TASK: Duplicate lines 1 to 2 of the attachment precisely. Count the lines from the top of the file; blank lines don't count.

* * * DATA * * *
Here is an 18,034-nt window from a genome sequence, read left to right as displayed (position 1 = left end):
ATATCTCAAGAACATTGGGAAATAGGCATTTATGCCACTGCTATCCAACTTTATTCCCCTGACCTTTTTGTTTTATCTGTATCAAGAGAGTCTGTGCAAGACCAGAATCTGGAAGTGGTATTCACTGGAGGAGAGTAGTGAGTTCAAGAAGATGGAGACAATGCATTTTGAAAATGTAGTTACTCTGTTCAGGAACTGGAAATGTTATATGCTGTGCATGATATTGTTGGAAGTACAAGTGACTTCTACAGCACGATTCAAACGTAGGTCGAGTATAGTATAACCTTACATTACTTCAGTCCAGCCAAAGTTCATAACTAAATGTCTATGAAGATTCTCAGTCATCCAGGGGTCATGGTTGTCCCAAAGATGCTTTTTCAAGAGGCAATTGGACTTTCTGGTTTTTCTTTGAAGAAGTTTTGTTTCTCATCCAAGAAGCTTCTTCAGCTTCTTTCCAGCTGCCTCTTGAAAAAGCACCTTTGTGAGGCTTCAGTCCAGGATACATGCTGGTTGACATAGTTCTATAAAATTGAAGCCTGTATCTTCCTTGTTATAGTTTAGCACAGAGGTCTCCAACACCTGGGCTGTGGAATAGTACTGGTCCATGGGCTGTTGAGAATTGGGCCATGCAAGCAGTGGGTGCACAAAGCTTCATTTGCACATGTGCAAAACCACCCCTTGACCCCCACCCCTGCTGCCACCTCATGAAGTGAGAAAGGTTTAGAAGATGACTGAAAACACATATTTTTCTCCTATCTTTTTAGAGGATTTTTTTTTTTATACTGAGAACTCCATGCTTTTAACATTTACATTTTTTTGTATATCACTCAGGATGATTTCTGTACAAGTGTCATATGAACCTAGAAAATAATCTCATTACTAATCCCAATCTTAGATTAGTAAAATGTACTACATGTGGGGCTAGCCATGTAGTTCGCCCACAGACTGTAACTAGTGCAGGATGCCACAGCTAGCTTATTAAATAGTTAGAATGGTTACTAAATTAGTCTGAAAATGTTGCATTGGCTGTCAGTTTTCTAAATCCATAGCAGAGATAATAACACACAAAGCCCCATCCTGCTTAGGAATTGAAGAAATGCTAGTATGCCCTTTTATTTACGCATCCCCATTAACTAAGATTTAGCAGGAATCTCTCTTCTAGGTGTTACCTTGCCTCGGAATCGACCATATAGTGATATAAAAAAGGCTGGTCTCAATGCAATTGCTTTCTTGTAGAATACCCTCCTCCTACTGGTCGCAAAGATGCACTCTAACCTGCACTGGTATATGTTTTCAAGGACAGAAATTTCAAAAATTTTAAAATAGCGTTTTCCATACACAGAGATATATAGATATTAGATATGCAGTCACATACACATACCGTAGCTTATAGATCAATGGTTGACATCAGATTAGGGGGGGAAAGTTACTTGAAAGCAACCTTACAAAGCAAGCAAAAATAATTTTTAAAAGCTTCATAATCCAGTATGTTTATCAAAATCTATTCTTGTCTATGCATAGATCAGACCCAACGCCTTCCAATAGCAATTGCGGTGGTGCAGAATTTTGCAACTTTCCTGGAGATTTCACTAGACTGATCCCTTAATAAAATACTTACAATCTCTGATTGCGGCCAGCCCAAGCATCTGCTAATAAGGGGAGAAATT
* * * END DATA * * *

Here is an 18,034-nt window from a genome sequence, read left to right as displayed (position 1 = left end):
ATATCTCAAGAACATTGGGAAATAGGCATTTATGCCACTGCTATCCAACTTTATTCCCCTGACCTTTTTGTTTTATCTGTATCAAGAGAGTCTGTGCAAGACCAGAATCTGGAAGTGGTATTCACTGGAGGAGAGTAGTGAGTTCAAGAAGATGGAGACAATGCATTTTGAAAATGTAGTTACTCTGTTCAGGAACTGGAAATGTTATATGCTGTGCATGATATTGTTGGAAGTACAAGTGACTTCTACAGCACGATTCAAACGTAGGTCGAGTATAGTATAACCTTACATTACTTCAGTCCAGCCAAAGTTCATAACTAAATGTCTATGAAGATTCTCAGTCATCCAGGGGTCATGGTTGTCCCAAAGATGCTTTTTCAAGAGGCAATTGGACTTTCTGGTTTTTCTTTGAAGAAGTTTTGTTTCTCATCCAAGAAGCTTCTTCAGCTTCTTTCCAGCTGCCTCTTGAAAAAGCACCTTTGTGAGGCTTCAGTCCAGGATACATGCTGGTTGACATAGTTCTATAAAATTGAAGCCTGTATCTTCCTTGTTATAGTTTAGCACAGAGGTCTCCAACACCTGGGCTGTGGAATAGTACTGGTCCATGGGCTGTTGAGAATTGGGCCATGCAAGCAGTGGGTGCACAAAGCTTCATTTGCACATGTGCAAAACCACCCCTTGACCCCCACCCCTGCTGCCACCTCATGAAGTGAGAAAGGTTTAGAAGATGACTGAAAACACATATTTTTCTCCTATCTTTTTAGAGGATTTTTTTTTTTATACTGAGAACTCCATGCTTTTAACATTTACATTTTTTTGTATATCACTCAGGATGATTTCTGTACAAGTGTCATATGAACCTAGAAAATAATCTCATTACTAATCCCAATCTTAGATTAGTAAAATGTACTACATGTGGGGCTAGCCATGTAGTTCGCCCACAGACTGTAACTAGTGCAGGATGCCACAGCTAGCTTATTAAATAGTTAGAATGGTTACTAAATTAGTCTGAAAATGTTGCATTGGCTGTCAGTTTTCTAAATCCATAGCAGAGATAATAACACACAAAGCCCCATCCTGCTTAGGAATTGAAGAAATGCTAGTATGCCCTTTTATTTACGCATCCCCATTAACTAAGATTTAGCAGGAATCTCTCTTCTAGGTGTTACCTTGCCTCGGAATCGACCATATAGTGATATAAAAAAGGCTGGTCTCAATGCAATTGCTTTCTTGTAGAATACCCTCCTCCTACTGGTCGCAAAGATGCACTCTAACCTGCACTGGTATATGTTTTCAAGGACAGAAATTTCAAAAATTTTAAAATAGCGTTTTCCATACACAGAGATATATAGATATTAGATATGCAGTCACATACACATACCGTAGCTTATAGATCAATGGTTGACATCAGATTAGGGGGGGAAAGTTACTTGAAAGCAACCTTACAAAGCAAGCAAAAATAATTTTTAAAAGCTTCATAATCCAGTATGTTTATCAAAATCTATTCTTGTCTATGCATAGATCAGACCCAACGCCTTCCAATAGCAATTGCGGTGGTGCAGAATTTTGCAACTTTCCTGGAGATTTCACTAGACTGATCCCTTAATAAAATACTTACAATCTCTGATTGCGGCCAGCCCAAGCATCTGCTAATAAGGGGAGAAATT